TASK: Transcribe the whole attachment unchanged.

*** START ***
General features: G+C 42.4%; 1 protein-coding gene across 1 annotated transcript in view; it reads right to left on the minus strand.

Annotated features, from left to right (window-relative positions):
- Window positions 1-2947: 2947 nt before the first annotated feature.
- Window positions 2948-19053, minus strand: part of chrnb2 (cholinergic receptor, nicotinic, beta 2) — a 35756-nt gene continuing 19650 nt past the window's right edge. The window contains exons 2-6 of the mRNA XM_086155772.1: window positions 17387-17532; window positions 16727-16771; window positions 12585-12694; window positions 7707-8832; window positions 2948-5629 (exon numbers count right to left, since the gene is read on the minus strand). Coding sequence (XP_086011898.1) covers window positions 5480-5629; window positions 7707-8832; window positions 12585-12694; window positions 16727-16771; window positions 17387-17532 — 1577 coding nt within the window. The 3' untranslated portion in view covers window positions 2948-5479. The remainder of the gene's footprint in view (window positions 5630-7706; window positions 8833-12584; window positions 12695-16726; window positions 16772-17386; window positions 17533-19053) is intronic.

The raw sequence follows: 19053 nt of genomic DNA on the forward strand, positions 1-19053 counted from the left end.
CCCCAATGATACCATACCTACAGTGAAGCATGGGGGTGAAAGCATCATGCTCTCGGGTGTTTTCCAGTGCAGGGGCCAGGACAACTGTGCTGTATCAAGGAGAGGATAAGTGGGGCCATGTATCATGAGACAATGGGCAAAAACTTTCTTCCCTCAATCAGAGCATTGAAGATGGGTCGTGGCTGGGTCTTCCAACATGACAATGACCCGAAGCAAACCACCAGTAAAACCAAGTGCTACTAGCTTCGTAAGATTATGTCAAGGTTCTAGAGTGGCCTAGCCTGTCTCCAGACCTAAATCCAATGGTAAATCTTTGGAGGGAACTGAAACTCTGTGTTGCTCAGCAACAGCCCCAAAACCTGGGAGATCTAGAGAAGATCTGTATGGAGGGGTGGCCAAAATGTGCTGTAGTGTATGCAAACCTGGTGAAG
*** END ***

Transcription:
General features: G+C 42.4%; 1 protein-coding gene across 1 annotated transcript in view; it reads right to left on the minus strand.

Annotated features, from left to right (window-relative positions):
- Window positions 1-2947: 2947 nt before the first annotated feature.
- Window positions 2948-19053, minus strand: part of chrnb2 (cholinergic receptor, nicotinic, beta 2) — a 35756-nt gene continuing 19650 nt past the window's right edge. The window contains exons 2-6 of the mRNA XM_086155772.1: window positions 17387-17532; window positions 16727-16771; window positions 12585-12694; window positions 7707-8832; window positions 2948-5629 (exon numbers count right to left, since the gene is read on the minus strand). Coding sequence (XP_086011898.1) covers window positions 5480-5629; window positions 7707-8832; window positions 12585-12694; window positions 16727-16771; window positions 17387-17532 — 1577 coding nt within the window. The 3' untranslated portion in view covers window positions 2948-5479. The remainder of the gene's footprint in view (window positions 5630-7706; window positions 8833-12584; window positions 12695-16726; window positions 16772-17386; window positions 17533-19053) is intronic.

The raw sequence follows: 19053 nt of genomic DNA on the forward strand, positions 1-19053 counted from the left end.
CCCCAATGATACCATACCTACAGTGAAGCATGGGGGTGAAAGCATCATGCTCTCGGGTGTTTTCCAGTGCAGGGGCCAGGACAACTGTGCTGTATCAAGGAGAGGATAAGTGGGGCCATGTATCATGAGACAATGGGCAAAAACTTTCTTCCCTCAATCAGAGCATTGAAGATGGGTCGTGGCTGGGTCTTCCAACATGACAATGACCCGAAGCAAACCACCAGTAAAACCAAGTGCTACTAGCTTCGTAAGATTATGTCAAGGTTCTAGAGTGGCCTAGCCTGTCTCCAGACCTAAATCCAATGGTAAATCTTTGGAGGGAACTGAAACTCTGTGTTGCTCAGCAACAGCCCCAAAACCTGGGAGATCTAGAGAAGATCTGTATGGAGGGGTGGCCAAAATGTGCTGTAGTGTATGCAAACCTGGTGAAG